Q: How many egos does it take to screw things up?
A: In the case LeBron James’ recent decision to leave theCleveland Cavaliers and play for the Miami Heat, three: James, Cavs owner Dan Gilbert and Reverend Jesse Jackson.
After The Decision, it didn’t take long for majority owner Gilbert to post an open-letter addressed to “Cleveland Fans” regarding James’ choice:
“As you now know, our former hero, who grew up in the very region that he deserted this evening, is no longer a Cleveland Cavalier.
“This was announced with a several-day, narcissistic, self-promotional build-up culminating with a national TV special of his ‘decision’ unlike anything ever ‘witnessed’…
“You simply don’t deserve this kind of cowardly betrayal…
“This shocking act of disloyalty from our homegrown ‘chosen one’ sends the exact opposite lesson of what we would want our children to learn. And ‘who’ we would want them to grow up to become…”
Rather than face disappointment like a gentleman, focus on recruiting a talented replacement and move on, Gilbert chose to act like a spoiled child and, in his own words, displayed “…the exact opposite lesson of what we would want our children to learn.”
Unfortunately, the story doesn’t end there.
On Sunday, (July 11), Reverend Jesse Jackson posted his ownopen-letter in reaction to Gilbert’s, the core of which read:
“[Gilbert] speaks as an owner of LeBron and not the owner of the Cleveland Cavaliers. His feelings of betrayal personify a slave master mentality. He sees LeBron as a runaway slave… LeBron is not a child, nor is he bound to play on Gilbert’s plantation…”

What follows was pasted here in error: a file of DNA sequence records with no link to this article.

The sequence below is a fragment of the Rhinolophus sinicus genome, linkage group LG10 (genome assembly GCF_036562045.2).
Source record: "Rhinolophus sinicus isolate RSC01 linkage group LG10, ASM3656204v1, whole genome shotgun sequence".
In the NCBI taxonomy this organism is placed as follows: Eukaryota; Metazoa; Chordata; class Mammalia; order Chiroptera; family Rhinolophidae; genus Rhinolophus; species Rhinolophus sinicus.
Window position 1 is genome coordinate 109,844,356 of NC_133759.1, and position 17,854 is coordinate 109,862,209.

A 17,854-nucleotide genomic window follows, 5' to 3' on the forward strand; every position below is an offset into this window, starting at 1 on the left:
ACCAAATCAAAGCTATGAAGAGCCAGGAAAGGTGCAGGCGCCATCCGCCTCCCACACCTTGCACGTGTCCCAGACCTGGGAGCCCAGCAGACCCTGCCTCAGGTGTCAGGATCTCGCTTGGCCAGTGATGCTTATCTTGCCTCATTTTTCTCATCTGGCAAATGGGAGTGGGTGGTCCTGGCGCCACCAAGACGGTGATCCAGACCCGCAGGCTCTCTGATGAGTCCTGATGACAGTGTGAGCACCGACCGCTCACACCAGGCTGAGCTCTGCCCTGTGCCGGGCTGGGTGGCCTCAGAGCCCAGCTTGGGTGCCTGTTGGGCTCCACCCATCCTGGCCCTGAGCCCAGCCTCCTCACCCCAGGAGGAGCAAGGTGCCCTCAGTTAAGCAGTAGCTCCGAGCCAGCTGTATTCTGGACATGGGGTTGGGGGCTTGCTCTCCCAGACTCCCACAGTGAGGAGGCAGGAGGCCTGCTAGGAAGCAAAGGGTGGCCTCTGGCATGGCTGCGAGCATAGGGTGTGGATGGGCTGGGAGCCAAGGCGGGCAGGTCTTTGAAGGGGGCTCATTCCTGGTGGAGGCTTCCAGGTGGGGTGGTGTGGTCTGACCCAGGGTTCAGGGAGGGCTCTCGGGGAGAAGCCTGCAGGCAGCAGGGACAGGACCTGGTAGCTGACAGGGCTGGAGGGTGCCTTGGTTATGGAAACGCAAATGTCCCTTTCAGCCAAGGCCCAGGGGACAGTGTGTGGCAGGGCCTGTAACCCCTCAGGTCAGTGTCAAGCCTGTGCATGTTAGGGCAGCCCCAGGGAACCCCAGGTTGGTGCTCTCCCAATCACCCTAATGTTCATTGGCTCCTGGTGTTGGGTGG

Equally thoughtless and offensive.
For a preacher – one who worked closely with Dr. Martin Luther King, Jr. – to equate a black athlete to a slave is to demean those who were, in fact, forced slave laborers. To then,defend his remarks in the media can only be viewed as pompous grandstanding.
A moment of sanity came Monday (July 12) from NBACommissioner David Stern who weighed in on all three.
“I would have advised [James] not to embark on what has become known as ‘The Decision,’” Stern said. “this decision was ill-conceived, badly produced and poorly executed…”
Stern then fined the Cavs owner $100,000. “I think the remarks by Dan Gilbert… were ill-advised and imprudent.”
“Equally imprudent,” Stern said, “are the remarks by my good friend Jesse Jackson, which purport to make this into a racial matter. However well-meaning Jesse may be in the premise on this one, he is… mistaken,” Stern said. “And I would have told him so had he called me before he issued his statement, rather than this morning…”
Once again, we have individuals who act without considering the consequences their actions might have on others.
Had James shared his decision in a private conversation with Gilbert prior to his public announcement, he might have defused the situation. Had Gilbert simply accepted James’ choice as the business decision that it was, he not only would have avoided an expensive fine but shown fans how a gentleman should behave.
And had Reverend Jackson spoken to Stern before posting his own reckless comments, he might have chosen language more appropriate to the situation.
Ethics is about making decisions that take into account the impact those decisions may have on others. At the end of the day, James, Gilbert and Jackson had an opportunity to demonstrate responsibility, candor, courtesy as well as self-restraint.
Sadly, they allowed the emotion of the moment to supersede the better angles of their nature.